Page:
Back in 2012 the then director of the FBI (Robert Muller) used the famous phrase “There are only two types of companies; those that have been hacked and those that will be…”. Whilst the comment raised a few eyebrows at the time, just five years later, it’s no longer surprising when a cyber event happens to, or within, an organisation. The true test is now, arguably, not whether an event can be defended, or what the immediate damage is, it is the way in which the event is responded to.
So, we are no longer talking about ‘if’ and ‘when’ any more, it’s a case of ‘how’, how will an organisation deal with a situation?
The first 48 hours following a cyber event are crucial. This is the period where the incident response and subsequent decisions can have the biggest impact on any organisation. Slow or poor handling can have catastrophic implications and leave a reputation in tatters.
As Robert Muller would attest, cyber threats are not new and organisations can have few excuses not to identify and mitigate the risk. However, most of this focus has been on the defence as the major priority. If an attack can be prevented in the first place, then this should remove the problem. However, the threats in the cyber world evolve incredibly quickly, at a time when more and more businesses are dependent on technology to operate and function. So, there is now a recognition that there should to be a heavier importance given to a rapid response and recovery if the worst happens.
Most cyber policies should reimburse an organisation for costs and liabilities incurred in dealing with the fallout of a cyber event. But a good insurance product should do much more than that. Significant importance needs to be attached to the stages of incident response and the assistance provided. Immediacy of action and having the correct experts involved in those first few hours is crucial – this phase might not end up as the largest financial part of the claim for the insurer, but it could be the costliest part to the insured if done incorrectly.
It is also not just about checking what 1st party costs are covered by a policy, it’s about understanding how implementation occurs. Can one phone call from the insured give access to an incident response team dedicated to the process? Are they able to speak to a specialist lawyer within one hour of the event, under the protection of legal privilege, to help understand what has happened and what needs to be done, to assess the circumstances, deal with the immediate concerns and decide on the suitable next steps? This could require calling on experts in forensics, foreign privacy law, PR, notification and credit monitoring, crisis management, ID theft, extortion or ensuring any regulatory requirements are met (particularly relevant with the implementation of the UK Data Bill, in line with the General Data Protection Regulations coming into force in 2018).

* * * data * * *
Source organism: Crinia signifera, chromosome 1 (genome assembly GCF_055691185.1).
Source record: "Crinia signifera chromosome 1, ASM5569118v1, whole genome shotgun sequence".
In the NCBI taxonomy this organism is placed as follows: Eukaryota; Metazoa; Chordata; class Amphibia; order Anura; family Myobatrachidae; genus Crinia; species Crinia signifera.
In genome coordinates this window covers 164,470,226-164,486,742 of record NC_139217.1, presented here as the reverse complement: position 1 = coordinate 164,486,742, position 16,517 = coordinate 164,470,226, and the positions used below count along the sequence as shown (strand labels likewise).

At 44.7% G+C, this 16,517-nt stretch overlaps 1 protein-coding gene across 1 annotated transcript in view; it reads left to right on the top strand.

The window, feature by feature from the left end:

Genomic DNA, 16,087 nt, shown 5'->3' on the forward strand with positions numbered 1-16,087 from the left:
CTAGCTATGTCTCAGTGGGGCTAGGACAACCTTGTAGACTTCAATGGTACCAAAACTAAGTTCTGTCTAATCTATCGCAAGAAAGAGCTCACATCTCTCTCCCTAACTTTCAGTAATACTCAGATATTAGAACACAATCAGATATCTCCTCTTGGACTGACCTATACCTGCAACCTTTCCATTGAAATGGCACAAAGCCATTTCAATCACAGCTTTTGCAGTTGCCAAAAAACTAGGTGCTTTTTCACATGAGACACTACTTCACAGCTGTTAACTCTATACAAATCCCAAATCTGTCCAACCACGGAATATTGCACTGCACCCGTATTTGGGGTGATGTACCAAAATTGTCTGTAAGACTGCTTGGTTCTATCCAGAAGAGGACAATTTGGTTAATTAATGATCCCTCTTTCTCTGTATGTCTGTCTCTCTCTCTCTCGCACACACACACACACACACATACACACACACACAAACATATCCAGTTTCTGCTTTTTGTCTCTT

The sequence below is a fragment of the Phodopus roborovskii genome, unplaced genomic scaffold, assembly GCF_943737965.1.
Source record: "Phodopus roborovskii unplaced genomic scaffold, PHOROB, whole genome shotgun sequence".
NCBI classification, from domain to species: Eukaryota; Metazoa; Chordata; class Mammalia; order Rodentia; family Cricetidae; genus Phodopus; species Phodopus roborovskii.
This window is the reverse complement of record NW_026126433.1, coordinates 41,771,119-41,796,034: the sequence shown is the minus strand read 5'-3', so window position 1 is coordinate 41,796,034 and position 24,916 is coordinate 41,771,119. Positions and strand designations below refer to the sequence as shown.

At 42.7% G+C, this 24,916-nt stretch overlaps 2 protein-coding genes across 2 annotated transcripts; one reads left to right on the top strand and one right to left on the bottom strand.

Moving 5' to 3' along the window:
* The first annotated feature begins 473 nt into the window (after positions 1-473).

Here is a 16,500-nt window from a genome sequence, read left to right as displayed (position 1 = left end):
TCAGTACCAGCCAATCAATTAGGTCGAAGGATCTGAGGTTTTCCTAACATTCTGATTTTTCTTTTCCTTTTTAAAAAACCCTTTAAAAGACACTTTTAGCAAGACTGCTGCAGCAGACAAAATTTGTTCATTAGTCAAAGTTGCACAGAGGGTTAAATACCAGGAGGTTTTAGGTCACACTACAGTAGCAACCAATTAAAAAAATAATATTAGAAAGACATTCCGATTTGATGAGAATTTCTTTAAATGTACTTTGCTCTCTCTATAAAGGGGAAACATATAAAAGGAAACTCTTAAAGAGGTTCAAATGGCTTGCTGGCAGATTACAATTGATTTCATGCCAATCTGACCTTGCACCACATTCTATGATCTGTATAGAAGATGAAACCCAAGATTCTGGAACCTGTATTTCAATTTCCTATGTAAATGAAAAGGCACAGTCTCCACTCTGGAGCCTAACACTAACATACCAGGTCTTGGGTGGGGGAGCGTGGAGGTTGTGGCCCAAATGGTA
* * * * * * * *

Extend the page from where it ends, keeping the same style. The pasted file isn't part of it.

Most organisations will not have this type of resource in-house, nor know where to find it in a time of crisis. A pro-active insurer who can offer this can therefore be vital. It is also important to note that any longer-term consequences (for example, 3rd party claims, mass actions, regulator fines, business income loss and reputation damage,) are all heavily mitigated or influenced by the immediate evaluation, action and handling of the short-term crisis. It’s mutually beneficial for both insured and insurer to have this speed and expertise available – there is no catch.
So, when looking at Cyber events and the risk involved, that shift in mitigation mind-set from defence to response is enormously important. As Warren Buffet said after 9/11, when he’d failed to fully mitigate the risk he’d foreseen in his business: “I violated the ‘Noah rule’: Predicting rain doesn’t count; building arks does”.